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2001: A Space Odyssey - Original Soundtrack


Release Date: 10/29/1996 
Label:  Rhino Records   Catalog #: 72562   Spars Code: n/a 
Composer:  György LigetiRichard StraussJohann Strauss Jr.Aram Khachaturian
Conductor:  Ernest BourHerbert von KarajanFrancis TravisClytus Gottwald,   ... 
Orchestra/Ensemble:  Southwest German Radio Symphony OrchestraVienna Philharmonic OrchestraBerlin Philharmonic Orchestra,   ... 
Number of Discs: 1 
Recorded in: Stereo 
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Notes and Editorial Reviews



2001: A SPACE ODYSSEY Ernest Bour, cond; 1 Sudwestfunk O; 1 Francis Travis, cond; 2 Bavarian RO; 2 Clytus Gottwald, cond; 3 Stuttgart Schola Cantorum; 3 György Ligeti, cond; 4 Intl Musikinstitut Darmstadt; Read more class="SUPER12">4 Herbert von Karajan, cond; 5,6 Vienna PO; 5 Ernest Bour, cond; 5 Southwest German RO; 5 Berlin PO; 6 Gennady Rozhdestvensky; 7 Leningrad PO; 7 HAL 9000 8 RHINO 72562, analog (78:51)


LIGETI Atmosphères. 1 Requiem: Kyrie. 2 Lux aeterna. 3 Aventures. 4 R. STRAUSS Also sprach Zarathustra: Sunrise. 5 J. STRAUSS II The Blue Danube. 6 KHACHATURIAN Gayane: Adagio 7 Dialogue montage 8


In 1968, my parents took me to see the original release of Stanley Kubrick’s 2001: A Space Odyssey . I was five years old, and the location was Atlantic City (of all places). Needless to say, I didn’t know what to think, but think I did, and think I continue to do right up to and including today.


The Classical Hall of Fame is not the place to discuss the film’s merits at length. Suffice it to say that, whether you like the film or not, it has become a milestone of Western culture. It is discussed in graduate seminars and parodied in commercials and animated cartoons. It is, to use a trite word, unforgettable.


Many people know that Kubrick asked Alex North to write the score to this film, but that North’s soundtrack was never used. Instead, Kubrick decided to use the classical scores that originally had been intended only as temporary tracks—music by György Ligeti, Richard Strauss, Johann Strauss II, and Aram Khachaturian. This decision had a tremendous impact on the success of the film. Collaterally, it also had a tremendous impact on the music itself. Movie viewers who might never have heard Also sprach Zarathustra— let alone anything by Ligeti—were turned on. Such was my experience, as a five year old. It is likely that, sooner or later, I would have discovered this music on my own. 2001 sped up the process, however, and it also was my first lesson on the purpose of film music. I think it’s safe to say that I hadn’t noticed film music until April 1968. I haven’t stopped noticing it—for good or for ill—ever since. ( 2001 also made me want to be an astronaut!)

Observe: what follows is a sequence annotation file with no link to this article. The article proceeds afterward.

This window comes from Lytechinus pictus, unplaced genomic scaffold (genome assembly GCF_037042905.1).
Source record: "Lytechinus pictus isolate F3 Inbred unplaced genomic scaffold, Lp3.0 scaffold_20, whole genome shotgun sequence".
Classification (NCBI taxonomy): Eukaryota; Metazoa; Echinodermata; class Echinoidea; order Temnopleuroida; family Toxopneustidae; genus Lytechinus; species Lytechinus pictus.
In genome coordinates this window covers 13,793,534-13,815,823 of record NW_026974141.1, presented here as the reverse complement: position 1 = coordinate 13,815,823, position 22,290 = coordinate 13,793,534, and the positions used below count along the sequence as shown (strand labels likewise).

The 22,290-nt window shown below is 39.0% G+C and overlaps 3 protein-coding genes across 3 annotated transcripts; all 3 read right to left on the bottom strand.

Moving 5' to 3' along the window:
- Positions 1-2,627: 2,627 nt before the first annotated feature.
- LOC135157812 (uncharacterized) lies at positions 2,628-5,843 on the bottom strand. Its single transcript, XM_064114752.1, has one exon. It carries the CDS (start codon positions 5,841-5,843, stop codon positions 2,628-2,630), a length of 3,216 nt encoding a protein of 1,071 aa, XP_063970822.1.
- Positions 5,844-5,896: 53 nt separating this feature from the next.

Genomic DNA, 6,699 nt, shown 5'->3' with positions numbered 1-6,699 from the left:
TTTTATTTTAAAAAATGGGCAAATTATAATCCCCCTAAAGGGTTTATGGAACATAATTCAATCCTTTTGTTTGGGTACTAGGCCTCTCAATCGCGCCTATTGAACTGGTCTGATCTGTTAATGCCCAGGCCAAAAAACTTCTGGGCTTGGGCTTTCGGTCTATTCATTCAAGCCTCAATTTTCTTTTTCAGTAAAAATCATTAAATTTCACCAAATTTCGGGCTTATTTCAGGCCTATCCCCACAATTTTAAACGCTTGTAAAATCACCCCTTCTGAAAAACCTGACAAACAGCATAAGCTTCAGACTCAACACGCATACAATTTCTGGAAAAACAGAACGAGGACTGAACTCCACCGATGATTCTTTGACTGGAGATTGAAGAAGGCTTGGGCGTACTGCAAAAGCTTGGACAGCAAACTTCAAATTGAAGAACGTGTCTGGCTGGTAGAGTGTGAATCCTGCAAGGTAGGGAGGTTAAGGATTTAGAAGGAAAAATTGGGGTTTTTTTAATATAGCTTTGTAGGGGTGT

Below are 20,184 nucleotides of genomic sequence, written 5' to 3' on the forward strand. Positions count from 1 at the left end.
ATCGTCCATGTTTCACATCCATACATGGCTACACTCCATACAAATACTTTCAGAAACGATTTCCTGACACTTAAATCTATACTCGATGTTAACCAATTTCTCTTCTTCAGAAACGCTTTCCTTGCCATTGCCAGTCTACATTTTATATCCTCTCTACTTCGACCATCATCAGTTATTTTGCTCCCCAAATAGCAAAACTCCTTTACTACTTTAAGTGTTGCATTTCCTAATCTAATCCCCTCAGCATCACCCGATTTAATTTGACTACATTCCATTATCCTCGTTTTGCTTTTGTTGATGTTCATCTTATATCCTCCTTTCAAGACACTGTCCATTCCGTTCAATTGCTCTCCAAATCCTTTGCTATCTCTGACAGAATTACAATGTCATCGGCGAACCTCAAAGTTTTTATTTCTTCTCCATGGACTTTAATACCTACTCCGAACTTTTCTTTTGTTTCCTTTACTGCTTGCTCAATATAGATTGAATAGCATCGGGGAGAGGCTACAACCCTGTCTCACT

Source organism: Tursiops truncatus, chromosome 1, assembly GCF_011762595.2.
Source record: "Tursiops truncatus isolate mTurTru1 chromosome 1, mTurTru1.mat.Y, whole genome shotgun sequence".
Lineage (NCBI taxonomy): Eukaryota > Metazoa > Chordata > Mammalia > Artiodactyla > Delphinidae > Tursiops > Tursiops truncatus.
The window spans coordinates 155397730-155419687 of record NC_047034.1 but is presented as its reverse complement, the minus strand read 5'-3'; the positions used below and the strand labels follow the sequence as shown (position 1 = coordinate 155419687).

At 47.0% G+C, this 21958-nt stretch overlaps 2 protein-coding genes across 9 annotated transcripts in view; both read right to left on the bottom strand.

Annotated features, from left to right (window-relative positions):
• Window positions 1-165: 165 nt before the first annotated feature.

Richard and Johann Strauss were dead, of course, and if Aram Khachaturian had an opinion about the inclusion of a gloriously melancholy excerpt from his ballet Gayane , I am not aware of it. I understand that Ligeti was not pleased, however, particularly because an electronically altered form of his Aventures was used near the end of the film. In time, though, I am sure that Ligeti realized that 2001 must have spurred many listeners to hear more of his music as he intended it to be heard. And 2001 was not the last Kubrick/Ligeti “collaboration”: The Shining and Eyes Wide Shut both include Ligeti’s music.


Why am I including this disc in the Classical Hall of Fame? Simply because 2001 was a “gateway” film that had the unintended effect of introducing new audiences not just to classical music, but also to important classical music that nevertheless was far off the beaten path in 1968. Kubrick’s contributions to Western civilization went beyond the actual films themselves.


This CD was released in 1996, and it contains not only the music as it appears in the film, but an unaltered version of Aventures , a full-length version of Lux aeterna , and Bour’s version of the opening of Also sprach Zarathustra (included on MGM’s original soundtrack LP, but not used in the film). The CD closes with a nearly 10-minute montage of dialogue spoken by HAL 9000, the space probe Discovery’s computer, including his famous performance of “Daisy, Daisy” as he is disconnected by scientist Dave Bowman near the planet Jupiter. The handsome 24-page booklet contains many photographs and stills, plus essays about the film and the music by Robert C. Cumbow. I’ve corrected some of the booklet’s errors; there is no such place as “Darmstardt,” for example.


Long live Stanley Kubrick, and long live György Ligeti!


FANFARE: Raymond Tuttle
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Works on This Recording

1.
Atmospheres by György Ligeti
Conductor:  Ernest Bour
Orchestra/Ensemble:  Southwest German Radio Symphony Orchestra
Period: 20th Century 
Written: 1961; Vienna, Austria 
2.
Also sprach Zarathustra, Op. 30: Sunrise by Richard Strauss
Conductor:  Herbert von Karajan
Orchestra/Ensemble:  Vienna Philharmonic Orchestra
Period: Romantic 
Written: 1895-1896; Germany 
3.
Requiem: no 2, Kyrie "Molto espressivo" by György Ligeti
Conductor:  Francis Travis
Period: 20th Century 
Written: 1963-1965; Vienna, Austria 
4.
An der schönen, blauen Donau, Op. 314: Excerpt(s) by Johann Strauss Jr.
Conductor:  Herbert von Karajan
Orchestra/Ensemble:  Berlin Philharmonic Orchestra
Period: Romantic 
Written: 1867; Vienna, Austria 
5.
Lux aeterna by György Ligeti
Conductor:  Clytus Gottwald
Orchestra/Ensemble:  Schola Cantorum Stuttgart
Period: 20th Century 
Written: 1966; Vienna, Austria 
6.
Gayaneh: Adagio by Aram Khachaturian
Conductor:  Gennadi Rozhdestvensky
Orchestra/Ensemble:  Leningrad Philharmonic Orchestra
Period: 20th Century 
Written: 1942/1957; USSR 
7.
Aventures by György Ligeti
Conductor:  György Ligeti
Period: 20th Century 
Written: 1962; Vienna, Austria 

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